A cinematic follow-up to ZZ. The budget shows off the best of the franchise’s mechanical design (some work by Gainax), and there are many improvements of the setting. The philosophical conflict between the two main characters is ridiculous, eventually drifting off into an absurd psychological conversation about how two dead girls were looking for and could have been father and mother figures respectively, but Char remains an effective, cunning anti-hero. There be Engrish. Zeon, which is Jion in Japanese, is spelled Gion in a letter.
Yamaga Hiroyuki (writer).
Side 6 is ostensibly neutral at the end of the One-Year War, because its treaty with the Federation has not come into force. This should prevent a Zeon attack on the colony, but in reality, Side 6 is co-operating with the Federation. A young boy (11?) with a romantic idea of war deliberately gets involved, and befriends a Zeon saboteur. It’s a learning experience.
Yamaga knows how to walk the line between sheltered boyhood fantasy and devastating realism. Practically everything silly or stupid about this show is inherited from the franchise, while the original stuff is top notch, and some stupidity is filtered out. Al gets into a cockpit at one point but never rides a mecha. Good music—though some cues are dated—good action, fine character design, inconsistent but mostly good animation.
The writing frequently shines even in easily recognized types of scenes, like the customs checkpoint in episode 2, where Captain Steiner (or is Hardy the surname?) demonstrates that he is the man for his job, even when his squad of well-played cold-blooded combat veterans isn’t fighting.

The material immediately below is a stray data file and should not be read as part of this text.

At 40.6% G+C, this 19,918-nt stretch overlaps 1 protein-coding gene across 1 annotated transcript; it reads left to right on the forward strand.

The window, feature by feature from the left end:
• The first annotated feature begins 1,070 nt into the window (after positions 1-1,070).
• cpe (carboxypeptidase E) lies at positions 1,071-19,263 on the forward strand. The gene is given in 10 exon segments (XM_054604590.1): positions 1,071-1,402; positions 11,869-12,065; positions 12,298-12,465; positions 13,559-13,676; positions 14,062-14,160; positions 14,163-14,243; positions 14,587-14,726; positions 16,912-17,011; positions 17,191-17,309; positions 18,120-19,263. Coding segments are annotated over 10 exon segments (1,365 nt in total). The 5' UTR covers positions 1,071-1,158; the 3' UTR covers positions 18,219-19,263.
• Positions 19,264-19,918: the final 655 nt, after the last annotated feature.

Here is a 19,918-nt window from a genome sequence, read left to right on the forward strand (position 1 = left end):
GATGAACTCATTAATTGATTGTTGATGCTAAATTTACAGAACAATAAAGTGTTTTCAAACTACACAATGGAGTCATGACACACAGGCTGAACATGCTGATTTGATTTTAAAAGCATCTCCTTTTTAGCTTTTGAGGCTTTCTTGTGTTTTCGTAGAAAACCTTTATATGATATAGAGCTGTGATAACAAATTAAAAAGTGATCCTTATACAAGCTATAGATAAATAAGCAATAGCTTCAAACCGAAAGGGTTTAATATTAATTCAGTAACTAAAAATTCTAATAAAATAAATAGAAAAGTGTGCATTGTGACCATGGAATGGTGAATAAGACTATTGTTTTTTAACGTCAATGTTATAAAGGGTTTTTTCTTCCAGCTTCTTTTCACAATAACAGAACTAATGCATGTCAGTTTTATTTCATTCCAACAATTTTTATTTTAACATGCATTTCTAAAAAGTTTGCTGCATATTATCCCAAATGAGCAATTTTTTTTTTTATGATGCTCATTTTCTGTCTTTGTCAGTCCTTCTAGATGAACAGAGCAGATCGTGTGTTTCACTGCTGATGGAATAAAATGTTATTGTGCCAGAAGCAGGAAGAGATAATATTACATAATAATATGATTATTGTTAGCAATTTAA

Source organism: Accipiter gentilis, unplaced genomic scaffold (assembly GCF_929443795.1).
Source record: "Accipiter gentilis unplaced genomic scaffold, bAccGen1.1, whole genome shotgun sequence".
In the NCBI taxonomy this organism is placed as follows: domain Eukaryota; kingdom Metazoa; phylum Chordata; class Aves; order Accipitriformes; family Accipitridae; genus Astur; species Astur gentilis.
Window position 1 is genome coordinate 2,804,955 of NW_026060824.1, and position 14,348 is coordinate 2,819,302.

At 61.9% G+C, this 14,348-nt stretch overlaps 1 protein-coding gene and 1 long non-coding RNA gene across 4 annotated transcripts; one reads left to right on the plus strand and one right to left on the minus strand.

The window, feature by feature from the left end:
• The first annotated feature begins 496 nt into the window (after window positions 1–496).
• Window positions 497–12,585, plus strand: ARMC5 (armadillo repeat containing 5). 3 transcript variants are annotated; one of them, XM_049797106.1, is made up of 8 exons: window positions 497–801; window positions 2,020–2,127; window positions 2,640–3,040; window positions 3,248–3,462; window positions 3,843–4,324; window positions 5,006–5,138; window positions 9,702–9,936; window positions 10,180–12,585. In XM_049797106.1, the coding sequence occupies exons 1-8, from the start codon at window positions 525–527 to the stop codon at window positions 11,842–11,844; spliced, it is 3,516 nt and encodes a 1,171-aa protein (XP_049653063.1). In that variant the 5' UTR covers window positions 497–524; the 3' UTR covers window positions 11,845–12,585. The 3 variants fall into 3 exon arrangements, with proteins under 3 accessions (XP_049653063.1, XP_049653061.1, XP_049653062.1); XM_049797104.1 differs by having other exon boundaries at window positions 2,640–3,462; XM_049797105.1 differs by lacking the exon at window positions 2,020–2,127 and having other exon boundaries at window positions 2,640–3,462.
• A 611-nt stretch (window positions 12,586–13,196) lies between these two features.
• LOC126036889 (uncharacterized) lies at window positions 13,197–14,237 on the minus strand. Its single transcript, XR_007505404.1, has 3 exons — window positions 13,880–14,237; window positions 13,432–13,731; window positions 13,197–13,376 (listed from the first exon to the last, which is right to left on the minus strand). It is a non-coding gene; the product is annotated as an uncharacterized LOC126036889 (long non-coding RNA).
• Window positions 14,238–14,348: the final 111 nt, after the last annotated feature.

The major villain—whose name is Killing—could have been left off screen, as are the authorities who endanger the colony by allowing the Federation base there. Probably the biggest plot hole is the way Bernie’s Zaku is left within running distance of an elementary school, with its reactor apparently in good working order: no police tape, no surveillance, no lock on the hatch, no hauling it off, not even periodic patrols, despite the authorities hauling away its weapons.
Bernie’s speech at the end shows he’s an older Al who represents the target audience: He won’t grow up, but Al gets a chance to. It’s very much like Murakami’s thesis in Little Boy: The Arts of Japan’s Exploding Subculture (2005).
Takahashi Ryōsuke (writer).
Seen in 2019.
Four years after the One-Year War, a remnant of Zeon steals a nuclear-armed Gundam from a Federation base and uses it in anti-Federation propaganda. Cataclysmic hostilities lead to the creation of the Titans, the villains of Mobile Suit Zeta Gundam (1985).